I want to build a robot car with an camera gimbal on top of it. This robot and gimbal should be controlled wireless by a gamepad and the head tracking of an Oculus Rift. As it is with the Oculus Rift, it has to have a low latency. Now I am searching a wireless solution to send the control bytes (about 5 bytes with max. 1000Hz) from a computer to an Arduino. The latency has to be as short as possible (1-3 ms). I already searched and I found these RF systems:

Is there a better solution? Or which of the RF systems above is the best for my case?


2 Answers 2


5 bytes (8 bits) at 1kbaud (1000 Hz) means that the payload is 40 bits and this with my simple maths implies a minimum latency of 40 milli seconds. Given that the payload will need to be packaged like this....

  • Preamble to lock-in the receiver possibly as low as 24 bits)
  • Header (address of the receiver possibly 8 bits)
  • Payload ( 40 bits)
  • Error check (16 bits)

Total number of bits is 88 bits and at 1kbaud this is a latency of 88 milli seconds just to receive and check the data is valid.

Going at 10kbaud means a latency of obviously 8.8 milli seconds.

This device can transmit at 115.2kbps and has an output power of +8dBm so is a more likely contender and here is the matching receiver module: -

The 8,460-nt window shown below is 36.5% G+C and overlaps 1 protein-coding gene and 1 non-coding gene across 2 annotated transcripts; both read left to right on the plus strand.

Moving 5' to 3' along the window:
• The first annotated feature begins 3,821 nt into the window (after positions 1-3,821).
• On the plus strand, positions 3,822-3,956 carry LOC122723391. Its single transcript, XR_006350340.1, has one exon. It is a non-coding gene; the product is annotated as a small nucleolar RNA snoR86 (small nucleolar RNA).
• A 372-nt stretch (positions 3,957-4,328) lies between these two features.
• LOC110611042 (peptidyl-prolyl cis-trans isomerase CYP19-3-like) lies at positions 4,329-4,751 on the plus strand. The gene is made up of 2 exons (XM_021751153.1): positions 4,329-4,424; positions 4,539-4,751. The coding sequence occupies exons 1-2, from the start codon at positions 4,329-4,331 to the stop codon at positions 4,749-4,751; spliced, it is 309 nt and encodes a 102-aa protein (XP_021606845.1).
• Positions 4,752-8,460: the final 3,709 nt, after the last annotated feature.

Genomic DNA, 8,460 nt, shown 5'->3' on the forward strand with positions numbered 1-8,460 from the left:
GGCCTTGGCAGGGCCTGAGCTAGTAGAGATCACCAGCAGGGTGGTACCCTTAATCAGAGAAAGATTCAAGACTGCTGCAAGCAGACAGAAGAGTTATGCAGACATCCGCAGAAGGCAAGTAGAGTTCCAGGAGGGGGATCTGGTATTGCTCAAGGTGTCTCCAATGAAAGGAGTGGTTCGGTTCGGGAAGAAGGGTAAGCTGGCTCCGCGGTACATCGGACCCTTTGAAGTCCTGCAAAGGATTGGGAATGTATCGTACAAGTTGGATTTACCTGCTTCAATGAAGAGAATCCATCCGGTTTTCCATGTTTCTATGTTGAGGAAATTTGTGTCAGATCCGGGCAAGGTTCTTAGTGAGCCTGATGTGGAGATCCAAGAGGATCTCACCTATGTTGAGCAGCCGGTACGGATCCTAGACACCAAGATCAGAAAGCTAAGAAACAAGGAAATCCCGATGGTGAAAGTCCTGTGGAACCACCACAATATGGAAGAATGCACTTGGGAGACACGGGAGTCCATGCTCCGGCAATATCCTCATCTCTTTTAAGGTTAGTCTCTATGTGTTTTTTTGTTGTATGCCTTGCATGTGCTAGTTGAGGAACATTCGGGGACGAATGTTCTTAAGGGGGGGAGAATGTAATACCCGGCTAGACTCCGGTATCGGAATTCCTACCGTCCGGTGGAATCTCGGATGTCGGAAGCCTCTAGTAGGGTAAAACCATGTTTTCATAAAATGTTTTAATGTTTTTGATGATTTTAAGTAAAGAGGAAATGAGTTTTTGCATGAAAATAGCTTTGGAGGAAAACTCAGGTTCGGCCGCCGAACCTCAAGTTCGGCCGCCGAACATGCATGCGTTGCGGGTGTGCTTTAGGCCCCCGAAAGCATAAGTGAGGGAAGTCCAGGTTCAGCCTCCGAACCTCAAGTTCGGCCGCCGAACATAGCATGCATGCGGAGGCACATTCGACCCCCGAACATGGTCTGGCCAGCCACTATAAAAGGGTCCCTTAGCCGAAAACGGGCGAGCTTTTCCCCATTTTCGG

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I've not gone into looking at these in any technical detail but they do seem the sort of module to use. They are FM too so there's a couple of dB more resilience for the same transmit power/ distance compared to AM.

  • \$\begingroup\$ Thanks for your answer. What are the advantages to the RFM22B module? Wouldn't the nRF24L01+ and nRF24LU1+ modules have a lower latency, because they are working on the 2.4 Ghz frequency? \$\endgroup\$
    – JoLau
    Jun 14, 2014 at 15:21
  • \$\begingroup\$ @JoLau There's going to be a bit of sophisticated silicon between the data port and the rf stuff on the Nordic module and there's no guarantee what length of preamble it might use. On the more basic module (generally) you can define this preamble to be as short as you can get it to lock in the receiver. Shop around and read the data sheets to see what the receiver lock-time is likely to be. Maybe the Nordic is good? It's not down to the operating frequency usually - it's down to the type of data slicer they use for reconstructing the data from the demodulated carrier. \$\endgroup\$
    – Andy aka
    Jun 14, 2014 at 15:50

One of my co-worker suggested to use Bluetooth modules of the company u-blox, because they are low latency and also optimizable. I used two connectBlue OBS421I-26-0 and one connectBlue ACC-34. The ACC-34 is just a serial-to-USB adapter to connect the Bluetooth module with the stationary PC.


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